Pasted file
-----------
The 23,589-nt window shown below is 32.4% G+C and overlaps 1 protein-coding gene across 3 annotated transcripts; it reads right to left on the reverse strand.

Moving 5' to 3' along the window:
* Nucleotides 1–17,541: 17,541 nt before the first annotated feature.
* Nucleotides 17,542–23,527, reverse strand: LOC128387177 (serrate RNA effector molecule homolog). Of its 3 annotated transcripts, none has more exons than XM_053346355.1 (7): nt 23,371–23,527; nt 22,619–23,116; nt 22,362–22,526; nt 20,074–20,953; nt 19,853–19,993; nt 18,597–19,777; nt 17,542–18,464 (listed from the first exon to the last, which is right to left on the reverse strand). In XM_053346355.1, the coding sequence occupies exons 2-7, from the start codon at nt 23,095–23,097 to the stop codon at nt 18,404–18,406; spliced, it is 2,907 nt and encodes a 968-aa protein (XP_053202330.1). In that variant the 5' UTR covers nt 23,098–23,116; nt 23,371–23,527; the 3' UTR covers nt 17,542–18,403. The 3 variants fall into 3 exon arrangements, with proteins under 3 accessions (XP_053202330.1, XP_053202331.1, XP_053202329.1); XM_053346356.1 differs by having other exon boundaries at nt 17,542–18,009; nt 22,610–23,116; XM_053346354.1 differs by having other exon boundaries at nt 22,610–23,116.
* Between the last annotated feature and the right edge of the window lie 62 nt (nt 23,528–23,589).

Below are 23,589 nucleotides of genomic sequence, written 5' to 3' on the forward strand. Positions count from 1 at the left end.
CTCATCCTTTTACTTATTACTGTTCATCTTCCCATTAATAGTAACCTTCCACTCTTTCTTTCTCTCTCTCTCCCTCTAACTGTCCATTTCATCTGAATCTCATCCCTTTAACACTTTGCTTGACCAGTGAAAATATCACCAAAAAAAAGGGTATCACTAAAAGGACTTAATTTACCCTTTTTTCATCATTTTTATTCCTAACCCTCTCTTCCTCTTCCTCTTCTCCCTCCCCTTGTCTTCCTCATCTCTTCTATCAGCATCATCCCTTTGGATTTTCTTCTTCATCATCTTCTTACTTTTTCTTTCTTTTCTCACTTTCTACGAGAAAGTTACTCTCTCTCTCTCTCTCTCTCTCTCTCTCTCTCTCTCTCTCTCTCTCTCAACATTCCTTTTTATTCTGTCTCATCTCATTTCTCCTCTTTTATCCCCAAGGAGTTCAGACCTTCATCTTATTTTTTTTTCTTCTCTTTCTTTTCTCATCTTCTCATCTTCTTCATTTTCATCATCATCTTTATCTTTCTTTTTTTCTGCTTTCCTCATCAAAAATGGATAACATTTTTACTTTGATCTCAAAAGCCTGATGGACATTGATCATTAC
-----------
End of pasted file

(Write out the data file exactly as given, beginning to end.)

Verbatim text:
The 23,589-nt window shown below is 32.4% G+C and overlaps 1 protein-coding gene across 3 annotated transcripts; it reads right to left on the reverse strand.

Moving 5' to 3' along the window:
* Nucleotides 1–17,541: 17,541 nt before the first annotated feature.
* Nucleotides 17,542–23,527, reverse strand: LOC128387177 (serrate RNA effector molecule homolog). Of its 3 annotated transcripts, none has more exons than XM_053346355.1 (7): nt 23,371–23,527; nt 22,619–23,116; nt 22,362–22,526; nt 20,074–20,953; nt 19,853–19,993; nt 18,597–19,777; nt 17,542–18,464 (listed from the first exon to the last, which is right to left on the reverse strand). In XM_053346355.1, the coding sequence occupies exons 2-7, from the start codon at nt 23,095–23,097 to the stop codon at nt 18,404–18,406; spliced, it is 2,907 nt and encodes a 968-aa protein (XP_053202330.1). In that variant the 5' UTR covers nt 23,098–23,116; nt 23,371–23,527; the 3' UTR covers nt 17,542–18,403. The 3 variants fall into 3 exon arrangements, with proteins under 3 accessions (XP_053202330.1, XP_053202331.1, XP_053202329.1); XM_053346356.1 differs by having other exon boundaries at nt 17,542–18,009; nt 22,610–23,116; XM_053346354.1 differs by having other exon boundaries at nt 22,610–23,116.
* Between the last annotated feature and the right edge of the window lie 62 nt (nt 23,528–23,589).

Below are 23,589 nucleotides of genomic sequence, written 5' to 3' on the forward strand. Positions count from 1 at the left end.
CTCATCCTTTTACTTATTACTGTTCATCTTCCCATTAATAGTAACCTTCCACTCTTTCTTTCTCTCTCTCTCCCTCTAACTGTCCATTTCATCTGAATCTCATCCCTTTAACACTTTGCTTGACCAGTGAAAATATCACCAAAAAAAAGGGTATCACTAAAAGGACTTAATTTACCCTTTTTTCATCATTTTTATTCCTAACCCTCTCTTCCTCTTCCTCTTCTCCCTCCCCTTGTCTTCCTCATCTCTTCTATCAGCATCATCCCTTTGGATTTTCTTCTTCATCATCTTCTTACTTTTTCTTTCTTTTCTCACTTTCTACGAGAAAGTTACTCTCTCTCTCTCTCTCTCTCTCTCTCTCTCTCTCTCTCTCTCTCTCTCAACATTCCTTTTTATTCTGTCTCATCTCATTTCTCCTCTTTTATCCCCAAGGAGTTCAGACCTTCATCTTATTTTTTTTTCTTCTCTTTCTTTTCTCATCTTCTCATCTTCTTCATTTTCATCATCATCTTTATCTTTCTTTTTTTCTGCTTTCCTCATCAAAAATGGATAACATTTTTACTTTGATCTCAAAAGCCTGATGGACATTGATCATTAC